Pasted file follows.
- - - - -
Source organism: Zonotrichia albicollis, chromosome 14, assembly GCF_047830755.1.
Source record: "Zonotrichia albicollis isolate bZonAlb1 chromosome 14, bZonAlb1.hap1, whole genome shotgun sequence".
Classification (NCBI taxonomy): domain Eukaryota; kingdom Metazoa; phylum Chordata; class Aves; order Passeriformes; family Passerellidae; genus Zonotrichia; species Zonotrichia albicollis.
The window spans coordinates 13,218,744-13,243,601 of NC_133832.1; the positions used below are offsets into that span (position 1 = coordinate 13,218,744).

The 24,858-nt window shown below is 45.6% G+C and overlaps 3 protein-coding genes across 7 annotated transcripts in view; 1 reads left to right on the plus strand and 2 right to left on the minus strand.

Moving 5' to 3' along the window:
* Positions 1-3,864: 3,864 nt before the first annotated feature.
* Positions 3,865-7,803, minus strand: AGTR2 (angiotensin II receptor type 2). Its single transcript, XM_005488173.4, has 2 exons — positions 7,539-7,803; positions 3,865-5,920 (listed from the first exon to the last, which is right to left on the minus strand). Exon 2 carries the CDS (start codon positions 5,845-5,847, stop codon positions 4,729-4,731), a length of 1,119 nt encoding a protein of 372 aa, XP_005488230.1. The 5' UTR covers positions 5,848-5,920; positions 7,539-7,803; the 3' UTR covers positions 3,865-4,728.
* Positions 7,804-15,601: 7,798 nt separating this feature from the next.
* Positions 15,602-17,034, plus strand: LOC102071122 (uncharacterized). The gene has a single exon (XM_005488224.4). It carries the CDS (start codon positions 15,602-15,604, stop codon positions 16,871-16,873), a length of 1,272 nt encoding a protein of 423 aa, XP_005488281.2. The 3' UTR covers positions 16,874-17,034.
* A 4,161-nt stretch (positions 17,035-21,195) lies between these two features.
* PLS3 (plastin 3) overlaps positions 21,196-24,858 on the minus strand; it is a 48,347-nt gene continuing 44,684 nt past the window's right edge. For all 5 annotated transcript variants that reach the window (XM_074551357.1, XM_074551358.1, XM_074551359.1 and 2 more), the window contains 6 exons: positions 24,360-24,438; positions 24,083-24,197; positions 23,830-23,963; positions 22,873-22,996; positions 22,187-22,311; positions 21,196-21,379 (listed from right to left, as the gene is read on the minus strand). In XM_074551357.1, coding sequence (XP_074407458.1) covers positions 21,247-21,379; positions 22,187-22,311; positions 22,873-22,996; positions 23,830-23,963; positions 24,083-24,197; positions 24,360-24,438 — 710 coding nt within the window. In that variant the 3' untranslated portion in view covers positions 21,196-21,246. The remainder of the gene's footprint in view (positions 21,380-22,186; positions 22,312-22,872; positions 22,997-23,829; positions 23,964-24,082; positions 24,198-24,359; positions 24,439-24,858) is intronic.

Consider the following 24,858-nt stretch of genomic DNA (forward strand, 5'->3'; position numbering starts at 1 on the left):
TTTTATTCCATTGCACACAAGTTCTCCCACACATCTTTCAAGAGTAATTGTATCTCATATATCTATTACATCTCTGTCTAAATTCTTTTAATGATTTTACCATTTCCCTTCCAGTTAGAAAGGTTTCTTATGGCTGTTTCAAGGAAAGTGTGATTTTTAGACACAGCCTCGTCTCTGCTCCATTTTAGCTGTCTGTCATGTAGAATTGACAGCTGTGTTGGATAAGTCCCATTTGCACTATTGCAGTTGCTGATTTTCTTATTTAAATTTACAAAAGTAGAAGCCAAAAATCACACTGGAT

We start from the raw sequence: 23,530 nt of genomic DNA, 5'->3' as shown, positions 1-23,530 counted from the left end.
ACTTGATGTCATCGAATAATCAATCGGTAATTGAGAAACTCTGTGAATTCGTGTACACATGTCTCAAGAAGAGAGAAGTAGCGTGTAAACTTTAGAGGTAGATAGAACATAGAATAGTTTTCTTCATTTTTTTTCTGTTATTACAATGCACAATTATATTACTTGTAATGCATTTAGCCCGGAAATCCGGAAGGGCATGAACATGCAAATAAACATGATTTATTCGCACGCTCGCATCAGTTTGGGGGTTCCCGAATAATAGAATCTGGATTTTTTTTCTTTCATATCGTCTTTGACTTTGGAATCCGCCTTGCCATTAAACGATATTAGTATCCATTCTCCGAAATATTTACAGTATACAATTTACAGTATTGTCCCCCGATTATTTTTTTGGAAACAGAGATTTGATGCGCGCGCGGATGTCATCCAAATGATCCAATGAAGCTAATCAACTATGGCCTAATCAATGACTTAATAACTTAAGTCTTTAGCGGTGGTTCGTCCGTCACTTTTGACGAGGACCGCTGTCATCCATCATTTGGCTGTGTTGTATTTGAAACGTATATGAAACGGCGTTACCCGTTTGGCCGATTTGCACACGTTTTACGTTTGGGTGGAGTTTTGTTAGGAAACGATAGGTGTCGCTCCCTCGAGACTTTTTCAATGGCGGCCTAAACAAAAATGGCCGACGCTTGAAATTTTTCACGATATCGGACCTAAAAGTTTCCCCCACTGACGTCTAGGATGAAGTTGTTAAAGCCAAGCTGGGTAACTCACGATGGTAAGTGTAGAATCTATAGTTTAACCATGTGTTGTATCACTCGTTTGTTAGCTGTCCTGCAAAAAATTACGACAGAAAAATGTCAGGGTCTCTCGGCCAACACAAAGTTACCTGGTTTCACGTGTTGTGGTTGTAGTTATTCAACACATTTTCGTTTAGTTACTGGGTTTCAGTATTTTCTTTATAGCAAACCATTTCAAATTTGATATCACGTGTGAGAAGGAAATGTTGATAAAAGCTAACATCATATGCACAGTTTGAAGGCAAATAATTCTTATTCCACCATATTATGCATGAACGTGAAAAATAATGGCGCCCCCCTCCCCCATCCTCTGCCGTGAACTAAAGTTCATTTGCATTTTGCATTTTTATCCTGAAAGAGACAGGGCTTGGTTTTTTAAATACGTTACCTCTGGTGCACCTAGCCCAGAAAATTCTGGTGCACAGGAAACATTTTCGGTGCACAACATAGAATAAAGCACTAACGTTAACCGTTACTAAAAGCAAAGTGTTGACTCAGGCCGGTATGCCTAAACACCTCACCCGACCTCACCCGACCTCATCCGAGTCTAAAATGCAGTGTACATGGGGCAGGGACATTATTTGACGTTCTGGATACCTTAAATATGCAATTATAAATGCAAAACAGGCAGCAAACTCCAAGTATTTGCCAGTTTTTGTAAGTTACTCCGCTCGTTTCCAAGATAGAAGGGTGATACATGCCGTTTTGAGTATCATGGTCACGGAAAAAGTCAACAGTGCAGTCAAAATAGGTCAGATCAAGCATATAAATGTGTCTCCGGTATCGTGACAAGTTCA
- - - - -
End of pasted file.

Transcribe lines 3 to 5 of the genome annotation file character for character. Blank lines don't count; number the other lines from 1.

Classification (NCBI taxonomy): domain Eukaryota; kingdom Metazoa; phylum Chordata; class Aves; order Passeriformes; family Passerellidae; genus Zonotrichia; species Zonotrichia albicollis.
The window spans coordinates 13,218,744-13,243,601 of NC_133832.1; the positions used below are offsets into that span (position 1 = coordinate 13,218,744).

The 24,858-nt window shown below is 45.6% G+C and overlaps 3 protein-coding genes across 7 annotated transcripts in view; 1 reads left to right on the plus strand and 2 right to left on the minus strand.